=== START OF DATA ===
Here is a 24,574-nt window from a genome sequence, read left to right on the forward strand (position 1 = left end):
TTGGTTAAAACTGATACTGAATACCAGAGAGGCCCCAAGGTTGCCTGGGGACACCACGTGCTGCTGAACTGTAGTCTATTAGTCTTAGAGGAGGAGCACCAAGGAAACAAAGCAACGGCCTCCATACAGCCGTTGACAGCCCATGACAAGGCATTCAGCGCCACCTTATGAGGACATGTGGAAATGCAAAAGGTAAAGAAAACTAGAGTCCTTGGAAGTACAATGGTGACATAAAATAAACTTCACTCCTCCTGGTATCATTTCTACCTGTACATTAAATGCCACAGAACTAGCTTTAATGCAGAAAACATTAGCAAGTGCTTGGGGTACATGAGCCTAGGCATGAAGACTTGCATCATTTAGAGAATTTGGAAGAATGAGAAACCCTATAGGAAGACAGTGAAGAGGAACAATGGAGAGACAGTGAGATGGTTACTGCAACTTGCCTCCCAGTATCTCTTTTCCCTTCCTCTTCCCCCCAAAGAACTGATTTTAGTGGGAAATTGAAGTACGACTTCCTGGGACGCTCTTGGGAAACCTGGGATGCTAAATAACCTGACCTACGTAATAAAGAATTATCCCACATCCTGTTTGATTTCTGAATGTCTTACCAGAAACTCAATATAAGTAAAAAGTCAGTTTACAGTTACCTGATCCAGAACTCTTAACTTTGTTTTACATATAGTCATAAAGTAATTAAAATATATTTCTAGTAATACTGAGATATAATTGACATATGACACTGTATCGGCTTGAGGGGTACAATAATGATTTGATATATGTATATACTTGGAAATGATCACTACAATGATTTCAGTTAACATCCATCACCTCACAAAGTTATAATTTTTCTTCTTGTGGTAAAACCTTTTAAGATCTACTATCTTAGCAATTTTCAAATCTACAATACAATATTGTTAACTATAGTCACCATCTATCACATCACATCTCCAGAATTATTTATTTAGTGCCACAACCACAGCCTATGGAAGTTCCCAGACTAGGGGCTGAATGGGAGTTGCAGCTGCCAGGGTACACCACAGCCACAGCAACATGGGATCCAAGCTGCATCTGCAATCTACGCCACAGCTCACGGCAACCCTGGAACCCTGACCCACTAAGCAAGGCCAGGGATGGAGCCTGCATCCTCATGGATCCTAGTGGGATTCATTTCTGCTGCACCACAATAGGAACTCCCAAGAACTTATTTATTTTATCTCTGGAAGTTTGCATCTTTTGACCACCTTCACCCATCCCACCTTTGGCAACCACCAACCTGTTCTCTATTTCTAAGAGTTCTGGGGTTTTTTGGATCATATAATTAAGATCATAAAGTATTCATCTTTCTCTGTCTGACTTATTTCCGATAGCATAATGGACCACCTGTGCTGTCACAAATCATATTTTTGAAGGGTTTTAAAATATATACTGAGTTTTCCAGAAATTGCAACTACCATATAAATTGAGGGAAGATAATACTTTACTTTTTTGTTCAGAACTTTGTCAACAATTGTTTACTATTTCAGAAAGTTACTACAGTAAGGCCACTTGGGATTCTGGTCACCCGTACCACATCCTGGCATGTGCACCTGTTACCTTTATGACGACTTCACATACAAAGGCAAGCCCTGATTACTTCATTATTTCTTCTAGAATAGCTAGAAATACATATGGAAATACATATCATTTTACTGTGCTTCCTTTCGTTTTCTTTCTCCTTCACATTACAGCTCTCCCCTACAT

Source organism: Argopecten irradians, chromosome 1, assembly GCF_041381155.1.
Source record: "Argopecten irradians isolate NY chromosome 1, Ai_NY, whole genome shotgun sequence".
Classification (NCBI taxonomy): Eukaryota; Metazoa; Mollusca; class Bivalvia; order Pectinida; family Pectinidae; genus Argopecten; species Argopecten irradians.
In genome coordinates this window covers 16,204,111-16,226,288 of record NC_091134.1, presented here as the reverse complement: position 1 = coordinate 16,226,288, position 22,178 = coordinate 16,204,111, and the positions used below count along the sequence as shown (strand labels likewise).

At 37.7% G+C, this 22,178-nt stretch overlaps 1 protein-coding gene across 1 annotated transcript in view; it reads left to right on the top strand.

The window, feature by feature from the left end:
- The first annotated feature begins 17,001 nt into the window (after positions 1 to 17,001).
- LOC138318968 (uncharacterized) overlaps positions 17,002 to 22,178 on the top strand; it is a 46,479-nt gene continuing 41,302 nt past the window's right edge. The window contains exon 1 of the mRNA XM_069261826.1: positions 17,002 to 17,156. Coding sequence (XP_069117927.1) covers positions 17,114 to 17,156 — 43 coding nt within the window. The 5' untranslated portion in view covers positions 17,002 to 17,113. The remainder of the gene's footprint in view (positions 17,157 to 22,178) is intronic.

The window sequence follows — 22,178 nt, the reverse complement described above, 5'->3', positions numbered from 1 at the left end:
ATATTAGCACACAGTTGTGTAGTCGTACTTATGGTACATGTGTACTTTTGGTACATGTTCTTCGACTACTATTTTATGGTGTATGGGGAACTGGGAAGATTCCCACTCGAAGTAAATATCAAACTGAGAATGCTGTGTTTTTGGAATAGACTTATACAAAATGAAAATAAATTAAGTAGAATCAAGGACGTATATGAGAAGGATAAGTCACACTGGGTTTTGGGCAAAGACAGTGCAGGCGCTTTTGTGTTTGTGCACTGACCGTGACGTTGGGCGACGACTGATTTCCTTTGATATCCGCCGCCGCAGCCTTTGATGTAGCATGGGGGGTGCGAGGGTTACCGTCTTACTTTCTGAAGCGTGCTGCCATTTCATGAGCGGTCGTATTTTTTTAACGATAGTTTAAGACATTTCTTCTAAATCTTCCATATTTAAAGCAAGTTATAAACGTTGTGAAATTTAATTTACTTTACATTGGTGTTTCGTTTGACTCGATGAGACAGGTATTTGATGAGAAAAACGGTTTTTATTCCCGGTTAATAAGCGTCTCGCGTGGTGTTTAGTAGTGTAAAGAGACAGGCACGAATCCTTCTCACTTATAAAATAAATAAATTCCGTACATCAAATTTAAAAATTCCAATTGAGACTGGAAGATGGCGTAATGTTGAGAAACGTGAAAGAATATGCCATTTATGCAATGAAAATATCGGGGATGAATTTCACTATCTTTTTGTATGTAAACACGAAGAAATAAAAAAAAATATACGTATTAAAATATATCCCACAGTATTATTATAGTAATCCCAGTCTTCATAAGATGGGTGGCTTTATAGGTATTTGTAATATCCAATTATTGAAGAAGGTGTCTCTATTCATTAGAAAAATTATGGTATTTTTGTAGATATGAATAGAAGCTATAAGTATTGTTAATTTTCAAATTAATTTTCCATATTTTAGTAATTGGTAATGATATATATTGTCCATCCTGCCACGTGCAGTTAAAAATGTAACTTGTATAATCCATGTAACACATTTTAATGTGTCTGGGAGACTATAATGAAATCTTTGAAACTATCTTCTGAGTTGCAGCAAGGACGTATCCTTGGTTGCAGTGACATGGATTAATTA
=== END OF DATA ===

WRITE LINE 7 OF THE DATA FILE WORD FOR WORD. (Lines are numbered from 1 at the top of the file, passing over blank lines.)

At 37.7% G+C, this 22,178-nt stretch overlaps 1 protein-coding gene across 1 annotated transcript in view; it reads left to right on the top strand.